Android Phone Comparisons: HTC One max vs. Sony Xperia Z Ultra



What a matchup this is – battle of a couple of titans with the new 5.9-inch HTC One max and the 6.4-inch Sony Xperia Z Ultra. The Sony was available in September and the HTC One max just arriving this month, although both have a limited audience – the HTC One max is only on Verizon, Sprint, and just recently AT&T and the Sony, as usual, is very limited, as it is being sold unlocked through Sony, Newegg, and Amazon for the AT&T and T-Mobile networks, as well as Rogers and Fido – neither one is available on all major U.S. Carriers. This lack of availability has really hurt Sony's smartphone growth in the U.S. and they really need to get a good distribution channel, and lower pricing if they hope to have a real impact in the U.S.

Both devices have 2GB of RAM and 16GB internal storage, although the HTC One max includes a 32GB model and both offer the memory expansion via a microSD Card.  The displays, although different sizes, are both Full HD with a 1920×1080 resolution, but the different sizes give the HTC One max 373 PPI vs the Z Ultra's respectable 344 PPI. The HTC One max comes with Android 4.3 Jelly Bean and the Sony Xperia Z Ultra comes with Android 4.2.2, although both promise quick upgrades to Android 4.4 KitKat.



Specifications 1

HTC One max

HTC One Max

This is the phone in the spotlight lately – the just released HTC One max, the third (and hopefully) final version of the popular HTC One series…the other being the HTC One mini. All three devices look exactly alike, which is to say beautiful spun aluminum, large earpiece, and dual stereo speakers that sound awesome. The HTC One mini, cut down the specs, but the HTC One and One max are identical in specifications, except the size of everything. The 5.9-inch Full HD display drops down to 373 PPI, still very respectable, and the battery jumps to 3,300mAh. The problem with keeping the specs the same, is that this large device still has last year's Qualcomm Snapdragon 600 Quad-Core processor cranking at only 1.7GHz. They are also charging a premium price for a not-so premium device – Verizon is asking $300 for a two-year contract, the same price as they did for the Samsung Galaxy Note 3 – oh yes, they added a fingerprint scanner, but that does not make it "premium."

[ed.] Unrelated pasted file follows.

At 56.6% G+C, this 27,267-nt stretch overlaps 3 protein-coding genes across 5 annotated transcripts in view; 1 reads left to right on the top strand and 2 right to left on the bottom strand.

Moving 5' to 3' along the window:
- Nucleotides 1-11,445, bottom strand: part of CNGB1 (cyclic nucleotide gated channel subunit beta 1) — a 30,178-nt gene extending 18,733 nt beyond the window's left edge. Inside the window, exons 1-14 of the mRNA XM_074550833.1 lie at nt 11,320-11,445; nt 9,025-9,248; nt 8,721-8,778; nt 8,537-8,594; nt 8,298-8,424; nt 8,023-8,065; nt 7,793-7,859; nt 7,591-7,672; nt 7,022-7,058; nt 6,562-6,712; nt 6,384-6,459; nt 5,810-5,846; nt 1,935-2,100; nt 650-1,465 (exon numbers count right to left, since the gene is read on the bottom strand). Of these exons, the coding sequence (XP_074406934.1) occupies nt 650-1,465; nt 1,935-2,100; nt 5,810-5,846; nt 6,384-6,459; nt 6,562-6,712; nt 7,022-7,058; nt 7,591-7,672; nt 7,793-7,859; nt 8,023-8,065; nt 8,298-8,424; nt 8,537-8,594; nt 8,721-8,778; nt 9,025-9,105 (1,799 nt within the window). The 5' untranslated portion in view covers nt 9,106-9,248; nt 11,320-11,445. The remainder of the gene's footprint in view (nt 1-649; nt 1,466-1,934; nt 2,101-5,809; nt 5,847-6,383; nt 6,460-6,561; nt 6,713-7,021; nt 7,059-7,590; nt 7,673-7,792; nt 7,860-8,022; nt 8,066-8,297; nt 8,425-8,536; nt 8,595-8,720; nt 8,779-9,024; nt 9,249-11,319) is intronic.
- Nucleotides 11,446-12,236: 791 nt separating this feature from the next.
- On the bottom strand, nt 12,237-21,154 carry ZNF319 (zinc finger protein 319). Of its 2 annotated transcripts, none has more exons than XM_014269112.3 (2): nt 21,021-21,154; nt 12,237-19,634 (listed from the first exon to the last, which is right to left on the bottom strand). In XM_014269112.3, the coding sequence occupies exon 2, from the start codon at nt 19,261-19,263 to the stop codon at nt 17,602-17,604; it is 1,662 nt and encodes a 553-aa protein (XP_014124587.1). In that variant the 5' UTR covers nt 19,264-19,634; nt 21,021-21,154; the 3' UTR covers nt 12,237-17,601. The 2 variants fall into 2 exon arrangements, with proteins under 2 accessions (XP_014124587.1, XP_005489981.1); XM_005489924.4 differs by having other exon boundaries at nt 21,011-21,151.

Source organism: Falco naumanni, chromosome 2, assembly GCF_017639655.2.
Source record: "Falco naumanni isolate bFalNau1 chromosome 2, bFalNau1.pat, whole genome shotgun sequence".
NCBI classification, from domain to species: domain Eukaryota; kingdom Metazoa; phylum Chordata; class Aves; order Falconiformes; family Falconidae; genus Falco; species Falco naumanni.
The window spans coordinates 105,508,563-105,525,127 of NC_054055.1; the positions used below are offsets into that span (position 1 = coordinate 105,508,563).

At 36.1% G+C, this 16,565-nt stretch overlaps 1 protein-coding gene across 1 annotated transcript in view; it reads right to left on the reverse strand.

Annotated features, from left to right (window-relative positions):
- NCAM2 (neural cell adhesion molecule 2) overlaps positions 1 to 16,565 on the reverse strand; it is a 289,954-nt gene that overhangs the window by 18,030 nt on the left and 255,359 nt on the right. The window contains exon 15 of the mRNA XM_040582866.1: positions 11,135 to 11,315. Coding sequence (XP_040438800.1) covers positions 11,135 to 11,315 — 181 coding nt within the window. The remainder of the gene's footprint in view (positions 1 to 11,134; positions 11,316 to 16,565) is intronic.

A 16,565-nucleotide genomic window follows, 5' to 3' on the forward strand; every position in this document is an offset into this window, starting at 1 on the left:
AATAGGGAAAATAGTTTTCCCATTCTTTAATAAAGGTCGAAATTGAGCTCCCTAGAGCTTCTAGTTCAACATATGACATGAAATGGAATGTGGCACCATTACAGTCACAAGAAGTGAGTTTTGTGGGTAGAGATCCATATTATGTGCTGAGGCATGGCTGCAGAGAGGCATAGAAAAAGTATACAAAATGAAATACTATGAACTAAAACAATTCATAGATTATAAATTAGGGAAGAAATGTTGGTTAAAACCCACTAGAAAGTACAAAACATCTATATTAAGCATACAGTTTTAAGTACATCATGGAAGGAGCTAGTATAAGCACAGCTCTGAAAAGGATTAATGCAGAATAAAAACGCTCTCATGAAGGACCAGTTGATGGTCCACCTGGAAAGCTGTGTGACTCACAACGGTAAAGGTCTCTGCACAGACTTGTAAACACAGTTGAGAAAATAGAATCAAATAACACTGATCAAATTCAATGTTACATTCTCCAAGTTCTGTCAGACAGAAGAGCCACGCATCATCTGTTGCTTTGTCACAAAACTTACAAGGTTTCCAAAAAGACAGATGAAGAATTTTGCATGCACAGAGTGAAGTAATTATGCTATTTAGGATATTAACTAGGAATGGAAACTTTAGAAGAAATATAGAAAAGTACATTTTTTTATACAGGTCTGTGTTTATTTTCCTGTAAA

HTC One Max Unlocked

Sony Xperia Z Ultra

 z ultra

This Black, White, or Purple Sony Xperia Z Ultra is a monster of a smartphone at 6.4-inches. It is very large, but is thinner than its rival at 10.3mm vs only 6.5mm, and their weights are almost identical – it looks more like a tablet than a phone, and therefore is a little difficult to hold. You can use a stylus or even a regular pencil on the screen, but to keep the device thin, there is no dedicated stylus or silo to store it in. The battery is smaller at 3,050mAh and asking it to power a 6.4-inch FHD display may be asking too much of it to last all day. It is also IP58 certified and can withstand one hour in 5 feet of water, making it ideal for shots at the swimming pool or in the bath tub.


The place where the Z Ultra really shines is in the processor department – it has the Qualcomm Snapdragon 800 Quad-Core clocked at 2.2GHz working with 2GB of RAM. We would probably give the node to Sony's camera, as they have great lenses, however, not having a flash is unforgivable in this day and age – no matter how good your camera sensor is. you still need to have a flash.

Sony Xperia Z Ultra Unlocked

…And the Winner is…Sony Xperia Z Ultra

z ultra front


This was a tough one, not because the Sony Xperia isn't the better overall device, with better specs and more options, such as a stylus on this phablet sized device, but it is expensive and only available on the AT&T and T-Mobile networks in the U.S. Both of these devices are phablets, but the HTC One max is strictly large, with no additional benefits of the tablet sized display. They are both beautiful phones and if money is a large factor, then the HTC One max is for you – it is overpriced as well, but at least being able to buy it on a two-year contract brings it down to a reasonable, yet still too pricey.

Let us know in the comments or on Google+ what you think about these two devices – are you thinking of purchasing either one of these in the near future.